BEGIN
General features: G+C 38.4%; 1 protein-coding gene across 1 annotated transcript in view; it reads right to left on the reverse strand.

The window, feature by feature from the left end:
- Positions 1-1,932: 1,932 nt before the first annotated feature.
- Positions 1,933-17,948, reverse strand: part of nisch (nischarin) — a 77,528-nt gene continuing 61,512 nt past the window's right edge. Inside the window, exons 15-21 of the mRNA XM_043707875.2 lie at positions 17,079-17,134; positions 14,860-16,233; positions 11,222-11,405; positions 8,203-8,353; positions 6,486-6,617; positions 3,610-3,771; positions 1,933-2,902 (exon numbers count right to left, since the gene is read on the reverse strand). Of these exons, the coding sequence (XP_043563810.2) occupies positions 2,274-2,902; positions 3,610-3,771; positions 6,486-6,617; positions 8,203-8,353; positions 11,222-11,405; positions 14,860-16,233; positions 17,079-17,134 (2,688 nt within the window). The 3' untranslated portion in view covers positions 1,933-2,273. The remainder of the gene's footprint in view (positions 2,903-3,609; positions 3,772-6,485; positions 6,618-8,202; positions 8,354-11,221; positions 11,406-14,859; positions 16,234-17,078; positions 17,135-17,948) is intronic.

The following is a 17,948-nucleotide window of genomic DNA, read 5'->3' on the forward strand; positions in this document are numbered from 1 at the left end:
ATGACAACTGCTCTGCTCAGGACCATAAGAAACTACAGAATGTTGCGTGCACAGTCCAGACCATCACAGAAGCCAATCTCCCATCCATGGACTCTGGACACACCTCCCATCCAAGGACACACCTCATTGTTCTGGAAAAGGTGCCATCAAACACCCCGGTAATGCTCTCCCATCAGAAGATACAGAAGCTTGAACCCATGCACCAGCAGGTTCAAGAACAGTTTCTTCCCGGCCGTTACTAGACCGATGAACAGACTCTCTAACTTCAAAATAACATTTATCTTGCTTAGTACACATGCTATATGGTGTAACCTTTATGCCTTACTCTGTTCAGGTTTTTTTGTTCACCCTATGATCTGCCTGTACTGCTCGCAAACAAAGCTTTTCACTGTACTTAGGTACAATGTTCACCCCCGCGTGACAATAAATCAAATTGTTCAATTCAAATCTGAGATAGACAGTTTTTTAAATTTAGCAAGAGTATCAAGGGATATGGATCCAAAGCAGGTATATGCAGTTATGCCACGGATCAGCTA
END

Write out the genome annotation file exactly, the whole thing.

General features: G+C 38.4%; 1 protein-coding gene across 1 annotated transcript in view; it reads right to left on the reverse strand.

The window, feature by feature from the left end:
- Positions 1-1,932: 1,932 nt before the first annotated feature.
- Positions 1,933-17,948, reverse strand: part of nisch (nischarin) — a 77,528-nt gene continuing 61,512 nt past the window's right edge. Inside the window, exons 15-21 of the mRNA XM_043707875.2 lie at positions 17,079-17,134; positions 14,860-16,233; positions 11,222-11,405; positions 8,203-8,353; positions 6,486-6,617; positions 3,610-3,771; positions 1,933-2,902 (exon numbers count right to left, since the gene is read on the reverse strand). Of these exons, the coding sequence (XP_043563810.2) occupies positions 2,274-2,902; positions 3,610-3,771; positions 6,486-6,617; positions 8,203-8,353; positions 11,222-11,405; positions 14,860-16,233; positions 17,079-17,134 (2,688 nt within the window). The 3' untranslated portion in view covers positions 1,933-2,273. The remainder of the gene's footprint in view (positions 2,903-3,609; positions 3,772-6,485; positions 6,618-8,202; positions 8,354-11,221; positions 11,406-14,859; positions 16,234-17,078; positions 17,135-17,948) is intronic.

The following is a 17,948-nucleotide window of genomic DNA, read 5'->3' on the forward strand; positions in this document are numbered from 1 at the left end:
ATGACAACTGCTCTGCTCAGGACCATAAGAAACTACAGAATGTTGCGTGCACAGTCCAGACCATCACAGAAGCCAATCTCCCATCCATGGACTCTGGACACACCTCCCATCCAAGGACACACCTCATTGTTCTGGAAAAGGTGCCATCAAACACCCCGGTAATGCTCTCCCATCAGAAGATACAGAAGCTTGAACCCATGCACCAGCAGGTTCAAGAACAGTTTCTTCCCGGCCGTTACTAGACCGATGAACAGACTCTCTAACTTCAAAATAACATTTATCTTGCTTAGTACACATGCTATATGGTGTAACCTTTATGCCTTACTCTGTTCAGGTTTTTTTGTTCACCCTATGATCTGCCTGTACTGCTCGCAAACAAAGCTTTTCACTGTACTTAGGTACAATGTTCACCCCCGCGTGACAATAAATCAAATTGTTCAATTCAAATCTGAGATAGACAGTTTTTTAAATTTAGCAAGAGTATCAAGGGATATGGATCCAAAGCAGGTATATGCAGTTATGCCACGGATCAGCTA